Mid-Degree Crisis

Having serious doubts about your future in the middle of your bachelor's degree is a lot less glamorous than when you are middle aged. You should expect a lot less sports cars and one-night-stands, and a lot more crying over student debt. 

In all seriousness, having second thoughts about your career choices in your early twenties is a very common phenomenon. Take it from a girl who thought she had her whole life figured out down to her dream school and career from the age of 14. Things change when you least expect it, and that can include yourself. If your goals and dreams change from those you had in highschool, don’t panic.

This summer, I had serious doubts about my degree in media and legitimately considered becoming a lawyer. This thought completely and utterly terrified me. I am the person who has always taken comfort in planning things out and sticking to them. But, believe me, trusting that voice that I had been pushing down, and taking the leap of faith of truly researching my options was the most liberating experience I have ever had. If you are having second thoughts about your major or career path, it is very important to know that you are not alone. For this article, I’ve talked to students that have made the change of switching programs, and have collected their stories and thoughts about the switch.

Jacob graduated highschool with a passion for learning and academia, but had little knowledge with regard to what inspired him. This is what led him to attending the University of Toronto’s math program. He chose this degree because he knew he was great at math, and the choice felt comfortable. However, soon after starting his undergrad, he realized that he was barely passing the same classes he used to ace in high school. This led him to reconsider what he was truly interested in. He did a lot of soul searching, and after a lot of reflection, Jacob determined that he had always had a passion for media, but no time to pursue it while he was fully enrolled at U of T. This epiphany led Jacob to enrolling in Ryeron’s Media Production program. 

Here’s Jacob’s advice to students who are debating switching programs:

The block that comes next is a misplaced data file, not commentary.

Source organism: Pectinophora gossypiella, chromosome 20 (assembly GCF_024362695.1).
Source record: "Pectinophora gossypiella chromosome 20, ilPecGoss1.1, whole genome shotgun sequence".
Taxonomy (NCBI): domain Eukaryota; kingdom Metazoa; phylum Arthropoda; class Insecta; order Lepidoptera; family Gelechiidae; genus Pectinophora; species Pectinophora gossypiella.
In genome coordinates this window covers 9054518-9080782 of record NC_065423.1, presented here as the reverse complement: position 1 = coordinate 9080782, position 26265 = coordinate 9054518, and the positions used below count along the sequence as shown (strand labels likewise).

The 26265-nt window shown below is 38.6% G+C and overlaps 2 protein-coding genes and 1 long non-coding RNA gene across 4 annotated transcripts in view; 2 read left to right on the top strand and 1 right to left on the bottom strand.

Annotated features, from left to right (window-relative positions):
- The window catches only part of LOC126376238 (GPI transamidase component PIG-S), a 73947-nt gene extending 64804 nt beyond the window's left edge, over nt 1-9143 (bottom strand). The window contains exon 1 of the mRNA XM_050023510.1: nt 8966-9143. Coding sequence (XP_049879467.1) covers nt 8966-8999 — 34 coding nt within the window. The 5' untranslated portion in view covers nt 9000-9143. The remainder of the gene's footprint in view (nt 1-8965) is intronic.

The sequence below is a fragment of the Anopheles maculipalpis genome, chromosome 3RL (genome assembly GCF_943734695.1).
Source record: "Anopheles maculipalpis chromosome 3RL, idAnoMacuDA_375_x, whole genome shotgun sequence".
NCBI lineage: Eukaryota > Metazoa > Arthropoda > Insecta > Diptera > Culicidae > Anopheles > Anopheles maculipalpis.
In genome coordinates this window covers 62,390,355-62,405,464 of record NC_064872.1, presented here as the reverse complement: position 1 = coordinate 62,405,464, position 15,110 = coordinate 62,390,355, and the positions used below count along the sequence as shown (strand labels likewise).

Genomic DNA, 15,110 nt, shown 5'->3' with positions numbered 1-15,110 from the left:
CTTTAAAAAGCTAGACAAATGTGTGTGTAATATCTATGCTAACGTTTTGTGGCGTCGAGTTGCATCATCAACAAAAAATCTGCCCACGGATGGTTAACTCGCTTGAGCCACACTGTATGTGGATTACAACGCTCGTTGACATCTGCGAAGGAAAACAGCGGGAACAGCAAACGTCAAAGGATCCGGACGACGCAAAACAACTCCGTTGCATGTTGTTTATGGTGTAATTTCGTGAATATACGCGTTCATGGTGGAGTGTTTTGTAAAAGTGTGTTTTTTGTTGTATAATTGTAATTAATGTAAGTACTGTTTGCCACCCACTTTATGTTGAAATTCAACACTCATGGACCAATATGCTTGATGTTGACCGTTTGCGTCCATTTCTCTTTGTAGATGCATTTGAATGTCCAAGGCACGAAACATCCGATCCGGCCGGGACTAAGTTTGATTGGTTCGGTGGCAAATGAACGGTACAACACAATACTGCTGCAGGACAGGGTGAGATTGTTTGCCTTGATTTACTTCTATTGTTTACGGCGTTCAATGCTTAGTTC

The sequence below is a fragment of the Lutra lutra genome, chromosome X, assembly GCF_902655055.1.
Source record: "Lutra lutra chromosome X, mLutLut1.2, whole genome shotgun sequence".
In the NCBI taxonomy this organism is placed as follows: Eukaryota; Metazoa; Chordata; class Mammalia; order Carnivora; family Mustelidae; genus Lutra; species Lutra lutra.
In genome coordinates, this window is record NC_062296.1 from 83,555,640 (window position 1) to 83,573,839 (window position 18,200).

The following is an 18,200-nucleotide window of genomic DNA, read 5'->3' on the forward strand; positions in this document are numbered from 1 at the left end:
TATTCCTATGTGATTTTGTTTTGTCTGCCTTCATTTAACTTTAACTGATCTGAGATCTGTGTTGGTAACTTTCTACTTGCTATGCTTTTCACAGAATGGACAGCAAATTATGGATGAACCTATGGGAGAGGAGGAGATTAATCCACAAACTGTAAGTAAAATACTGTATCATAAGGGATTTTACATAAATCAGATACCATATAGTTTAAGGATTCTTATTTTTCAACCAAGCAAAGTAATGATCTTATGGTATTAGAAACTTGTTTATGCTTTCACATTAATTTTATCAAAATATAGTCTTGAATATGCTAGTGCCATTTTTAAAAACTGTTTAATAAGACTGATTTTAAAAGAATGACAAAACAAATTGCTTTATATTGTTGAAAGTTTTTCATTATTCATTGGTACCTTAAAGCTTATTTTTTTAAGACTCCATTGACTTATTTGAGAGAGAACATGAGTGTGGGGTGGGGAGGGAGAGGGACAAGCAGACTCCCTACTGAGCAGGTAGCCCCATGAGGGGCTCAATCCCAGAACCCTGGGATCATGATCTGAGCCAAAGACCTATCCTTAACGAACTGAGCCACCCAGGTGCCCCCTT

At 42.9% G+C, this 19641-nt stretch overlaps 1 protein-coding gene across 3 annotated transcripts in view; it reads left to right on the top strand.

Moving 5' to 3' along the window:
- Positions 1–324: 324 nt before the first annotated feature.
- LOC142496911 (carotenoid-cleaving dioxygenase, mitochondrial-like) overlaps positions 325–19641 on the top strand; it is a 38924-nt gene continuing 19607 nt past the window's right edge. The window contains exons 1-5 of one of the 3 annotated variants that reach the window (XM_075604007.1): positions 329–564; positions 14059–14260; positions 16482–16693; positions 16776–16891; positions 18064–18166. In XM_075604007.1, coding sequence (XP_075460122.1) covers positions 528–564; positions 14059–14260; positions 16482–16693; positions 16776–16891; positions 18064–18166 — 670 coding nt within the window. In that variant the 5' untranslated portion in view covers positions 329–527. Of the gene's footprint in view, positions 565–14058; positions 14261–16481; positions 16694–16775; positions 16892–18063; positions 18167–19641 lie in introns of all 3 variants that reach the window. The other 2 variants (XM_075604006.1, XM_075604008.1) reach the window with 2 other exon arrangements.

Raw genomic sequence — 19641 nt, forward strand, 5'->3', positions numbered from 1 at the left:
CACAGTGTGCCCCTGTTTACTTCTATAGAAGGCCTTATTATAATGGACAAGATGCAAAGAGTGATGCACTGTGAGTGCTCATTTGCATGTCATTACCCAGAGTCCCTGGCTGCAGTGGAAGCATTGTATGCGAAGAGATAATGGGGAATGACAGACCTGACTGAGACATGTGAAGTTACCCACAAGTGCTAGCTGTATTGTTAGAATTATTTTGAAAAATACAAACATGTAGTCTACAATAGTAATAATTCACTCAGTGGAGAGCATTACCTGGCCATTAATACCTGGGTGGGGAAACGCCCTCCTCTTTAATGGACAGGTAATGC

• Talk to other people about your feelings so you feel less alone. Making such a huge decision can easily make anyone feel isolated. That is why it is so important to get other perspectives. 

  • Make sure you are making the right decision for you and you alone. Picking which program you attend for university should be something that is for you, not a choice to satisfy your parents or friends. 

  • Don’t do something just because you are good at it. Pursuing something that makes you want to work harder and learn more will help you in the long run.

  • Know that whichever program you choose it will be hard sometimes. There is no easy degree. Being happy and passionate about your program is what will make you want to pursue it and push through those late nights that come with every program. 

Mike is also a media student at Ryerson University. He switched into it after being in sociology for one year. Mike chose his initial program because he knew he wanted to go to Ryerson, but he wasn't quite sure what he wanted to do yet. He quickly realized through a friend he made while attending Ryerson, that he was actually interested in media creation. He saw other students thriving in the Media Production program, and wanted to be one of those students, This is what led him to switching programs. 

Here is his advice to students who are debating switching programs:

  • Always follow your passions; if you are doing something you want to do, it will take you more places because you will be driven 
  • Research the program you are interested in switching to; Mike took media classes as open credits in his first year. This helped him make his final decision and even gave him the added advantage of making connections along the way.
  • Don’t be scared about losing time, because ultimately it is better to have a degree in something you truly want to pursue. 

Both Mike and Jacob were very happy with their choice of switching programs and career paths. However, this decision isn’t always necessary for everyone. For example, I considered becoming a lawyer. That career path is very flexible because you can attend law school with any bachelor’s degree. When I was first thinking about the possibility, I was too scared to look into it. I felt this massive amount of fear and isolation because the last thing I wanted to do was start over. 

In retrospect, I’m so happy that I did the research and listened to myself, because I realized that I can pursue that career after I graduate if I am still interested. Through this research, I created lessons and schedules that would help me achieve that career goal. For me, planning and organizing helped sort through my emotions and turn them into productive and concrete plans of action. 

I encourage anyone who is feeling the way I did to: 

a) listen to yourself 

b) give yourself permission to explore different areas of your personality

Having second thoughts about your future is truly a blessing in disguise, because it means you really care about your career and have high aspirations. Just know that at the end of the day, everyone in post secondary school is just as lost and confused as you are. You are never alone.